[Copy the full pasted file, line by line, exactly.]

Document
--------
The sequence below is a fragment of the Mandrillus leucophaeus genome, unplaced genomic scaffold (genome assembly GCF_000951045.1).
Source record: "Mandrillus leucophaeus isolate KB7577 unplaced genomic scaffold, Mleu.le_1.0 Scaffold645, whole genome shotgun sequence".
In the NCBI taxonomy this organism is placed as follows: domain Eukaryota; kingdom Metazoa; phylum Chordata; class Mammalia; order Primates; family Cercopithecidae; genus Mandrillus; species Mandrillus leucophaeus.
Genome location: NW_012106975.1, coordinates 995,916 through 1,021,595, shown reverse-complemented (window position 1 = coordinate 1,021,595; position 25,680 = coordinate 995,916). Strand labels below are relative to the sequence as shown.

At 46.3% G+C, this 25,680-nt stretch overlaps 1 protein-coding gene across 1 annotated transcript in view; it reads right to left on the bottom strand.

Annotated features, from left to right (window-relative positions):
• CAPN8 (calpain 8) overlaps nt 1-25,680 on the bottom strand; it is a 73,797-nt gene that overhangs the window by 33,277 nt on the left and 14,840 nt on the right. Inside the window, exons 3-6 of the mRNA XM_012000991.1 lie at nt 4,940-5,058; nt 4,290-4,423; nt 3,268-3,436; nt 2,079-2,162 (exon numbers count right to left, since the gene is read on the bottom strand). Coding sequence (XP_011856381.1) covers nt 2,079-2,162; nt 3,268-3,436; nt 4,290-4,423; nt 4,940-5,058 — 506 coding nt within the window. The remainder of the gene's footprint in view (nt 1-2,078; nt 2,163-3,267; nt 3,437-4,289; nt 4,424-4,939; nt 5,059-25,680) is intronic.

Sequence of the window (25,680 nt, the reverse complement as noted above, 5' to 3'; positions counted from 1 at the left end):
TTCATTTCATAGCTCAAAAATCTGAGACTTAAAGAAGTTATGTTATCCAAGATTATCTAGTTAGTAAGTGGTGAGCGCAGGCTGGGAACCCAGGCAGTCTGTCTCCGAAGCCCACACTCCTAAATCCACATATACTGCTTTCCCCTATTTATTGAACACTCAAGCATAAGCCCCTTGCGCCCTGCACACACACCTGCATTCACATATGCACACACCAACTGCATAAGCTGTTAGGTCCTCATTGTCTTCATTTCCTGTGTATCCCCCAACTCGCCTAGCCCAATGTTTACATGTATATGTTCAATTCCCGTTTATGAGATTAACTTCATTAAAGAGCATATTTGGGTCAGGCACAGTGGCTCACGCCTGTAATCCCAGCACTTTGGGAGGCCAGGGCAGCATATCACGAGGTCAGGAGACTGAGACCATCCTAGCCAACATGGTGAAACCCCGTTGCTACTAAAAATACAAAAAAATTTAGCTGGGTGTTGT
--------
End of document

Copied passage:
The sequence below is a fragment of the Mandrillus leucophaeus genome, unplaced genomic scaffold (genome assembly GCF_000951045.1).
Source record: "Mandrillus leucophaeus isolate KB7577 unplaced genomic scaffold, Mleu.le_1.0 Scaffold645, whole genome shotgun sequence".
In the NCBI taxonomy this organism is placed as follows: domain Eukaryota; kingdom Metazoa; phylum Chordata; class Mammalia; order Primates; family Cercopithecidae; genus Mandrillus; species Mandrillus leucophaeus.
Genome location: NW_012106975.1, coordinates 995,916 through 1,021,595, shown reverse-complemented (window position 1 = coordinate 1,021,595; position 25,680 = coordinate 995,916). Strand labels below are relative to the sequence as shown.

At 46.3% G+C, this 25,680-nt stretch overlaps 1 protein-coding gene across 1 annotated transcript in view; it reads right to left on the bottom strand.

Annotated features, from left to right (window-relative positions):
• CAPN8 (calpain 8) overlaps nt 1-25,680 on the bottom strand; it is a 73,797-nt gene that overhangs the window by 33,277 nt on the left and 14,840 nt on the right. Inside the window, exons 3-6 of the mRNA XM_012000991.1 lie at nt 4,940-5,058; nt 4,290-4,423; nt 3,268-3,436; nt 2,079-2,162 (exon numbers count right to left, since the gene is read on the bottom strand). Coding sequence (XP_011856381.1) covers nt 2,079-2,162; nt 3,268-3,436; nt 4,290-4,423; nt 4,940-5,058 — 506 coding nt within the window. The remainder of the gene's footprint in view (nt 1-2,078; nt 2,163-3,267; nt 3,437-4,289; nt 4,424-4,939; nt 5,059-25,680) is intronic.

Sequence of the window (25,680 nt, the reverse complement as noted above, 5' to 3'; positions counted from 1 at the left end):
TTCATTTCATAGCTCAAAAATCTGAGACTTAAAGAAGTTATGTTATCCAAGATTATCTAGTTAGTAAGTGGTGAGCGCAGGCTGGGAACCCAGGCAGTCTGTCTCCGAAGCCCACACTCCTAAATCCACATATACTGCTTTCCCCTATTTATTGAACACTCAAGCATAAGCCCCTTGCGCCCTGCACACACACCTGCATTCACATATGCACACACCAACTGCATAAGCTGTTAGGTCCTCATTGTCTTCATTTCCTGTGTATCCCCCAACTCGCCTAGCCCAATGTTTACATGTATATGTTCAATTCCCGTTTATGAGATTAACTTCATTAAAGAGCATATTTGGGTCAGGCACAGTGGCTCACGCCTGTAATCCCAGCACTTTGGGAGGCCAGGGCAGCATATCACGAGGTCAGGAGACTGAGACCATCCTAGCCAACATGGTGAAACCCCGTTGCTACTAAAAATACAAAAAAATTTAGCTGGGTGTTGT